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When Is It Okay to Say the R-Word?

Mic, an American Internet and media company catering to millennials produced a series called “Flip the Script” with feminist and social justice commentator, Liz Plank. In this 2015 episode, Plank answers the question: when is it OK to use the word “retarded” (the R-word)? Plank explains that the word is often used for someone who is inadequate or crazy before going to visit Paul, a young man with Down Syndrome living in Brooklyn. Paul’s mom, Margaret, explains that the R-word, like using the word “gay” as an insult, is hurtful to her son, who is also gay. Plank interviews Paul, who she tells us, doesn’t let his disability define him, and we see Paul participate in singing and dancing lessons. Plank points out that intellectual disabilities are the first thing associated with the R-word and the 6.5 million people living with intellectual disabilities and their families are not comfortable with the word. We see clips of various individuals with intellectual disabilities talking about how the word impacts them. Plank concludes that it is never OK to use the R-word.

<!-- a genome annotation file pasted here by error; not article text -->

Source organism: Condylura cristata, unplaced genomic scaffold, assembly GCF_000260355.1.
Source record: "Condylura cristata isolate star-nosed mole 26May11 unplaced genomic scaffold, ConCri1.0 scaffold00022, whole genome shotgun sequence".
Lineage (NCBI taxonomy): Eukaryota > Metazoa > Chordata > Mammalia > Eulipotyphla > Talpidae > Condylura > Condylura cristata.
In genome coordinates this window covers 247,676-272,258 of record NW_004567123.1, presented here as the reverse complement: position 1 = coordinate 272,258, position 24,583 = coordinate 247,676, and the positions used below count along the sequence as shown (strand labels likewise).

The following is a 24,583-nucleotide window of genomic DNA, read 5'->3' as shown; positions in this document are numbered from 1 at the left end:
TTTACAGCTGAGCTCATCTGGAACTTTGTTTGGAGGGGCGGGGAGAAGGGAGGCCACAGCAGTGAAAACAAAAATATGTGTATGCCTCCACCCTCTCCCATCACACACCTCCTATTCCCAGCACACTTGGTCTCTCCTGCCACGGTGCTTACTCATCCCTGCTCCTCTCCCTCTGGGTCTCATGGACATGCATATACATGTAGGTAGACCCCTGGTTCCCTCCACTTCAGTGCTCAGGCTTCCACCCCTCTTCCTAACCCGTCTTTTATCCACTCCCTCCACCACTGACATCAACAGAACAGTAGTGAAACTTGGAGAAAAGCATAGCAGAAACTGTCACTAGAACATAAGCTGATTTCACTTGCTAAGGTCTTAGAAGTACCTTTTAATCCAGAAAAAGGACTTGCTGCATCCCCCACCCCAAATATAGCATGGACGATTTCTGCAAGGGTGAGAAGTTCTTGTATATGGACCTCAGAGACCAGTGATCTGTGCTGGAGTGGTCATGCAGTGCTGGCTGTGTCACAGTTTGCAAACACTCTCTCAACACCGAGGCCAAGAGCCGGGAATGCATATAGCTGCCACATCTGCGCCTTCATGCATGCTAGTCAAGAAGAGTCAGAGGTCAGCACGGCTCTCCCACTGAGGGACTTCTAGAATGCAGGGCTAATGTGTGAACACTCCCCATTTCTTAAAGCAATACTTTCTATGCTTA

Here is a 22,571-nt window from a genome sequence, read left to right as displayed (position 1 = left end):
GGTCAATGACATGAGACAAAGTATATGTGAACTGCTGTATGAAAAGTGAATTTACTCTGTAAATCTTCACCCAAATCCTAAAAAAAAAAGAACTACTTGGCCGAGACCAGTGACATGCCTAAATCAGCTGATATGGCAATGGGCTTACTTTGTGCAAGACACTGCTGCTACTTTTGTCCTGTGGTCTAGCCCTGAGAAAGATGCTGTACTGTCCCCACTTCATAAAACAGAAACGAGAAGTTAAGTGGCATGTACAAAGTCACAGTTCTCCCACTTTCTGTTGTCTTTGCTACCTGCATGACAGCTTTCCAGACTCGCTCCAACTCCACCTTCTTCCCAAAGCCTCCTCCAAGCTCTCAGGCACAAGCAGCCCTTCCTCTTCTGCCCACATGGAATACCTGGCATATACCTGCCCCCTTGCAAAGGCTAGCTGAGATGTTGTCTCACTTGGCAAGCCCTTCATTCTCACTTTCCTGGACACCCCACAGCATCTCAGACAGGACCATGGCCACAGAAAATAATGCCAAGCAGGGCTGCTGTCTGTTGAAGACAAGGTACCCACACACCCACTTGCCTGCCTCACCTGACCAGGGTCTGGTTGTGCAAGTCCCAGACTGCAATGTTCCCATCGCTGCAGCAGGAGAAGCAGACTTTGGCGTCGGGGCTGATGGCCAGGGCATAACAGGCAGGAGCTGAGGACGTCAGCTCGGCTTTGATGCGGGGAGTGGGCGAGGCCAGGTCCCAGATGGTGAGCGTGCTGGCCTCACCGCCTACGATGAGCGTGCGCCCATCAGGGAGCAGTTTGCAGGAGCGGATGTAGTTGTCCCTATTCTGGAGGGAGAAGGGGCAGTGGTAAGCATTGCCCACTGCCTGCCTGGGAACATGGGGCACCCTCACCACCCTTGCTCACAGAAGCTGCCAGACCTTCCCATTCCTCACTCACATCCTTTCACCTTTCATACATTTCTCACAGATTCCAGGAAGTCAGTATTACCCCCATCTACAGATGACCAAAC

When is the R-word typically used, and when does Plank say that it is OK to use it?

Which two people does Plank interview in this video? Why does she interview them?

How does Plank make her argument about the R-word? Consider how the video is structured and organized. Why does she use examples from media? Why does she use Paul’s story and other testimonials at the end? Why does she use data? How is she “flipping the script”?

Can you think of other words or phrases that could be hurtful to a particular group of people that are used casually in everyday language?


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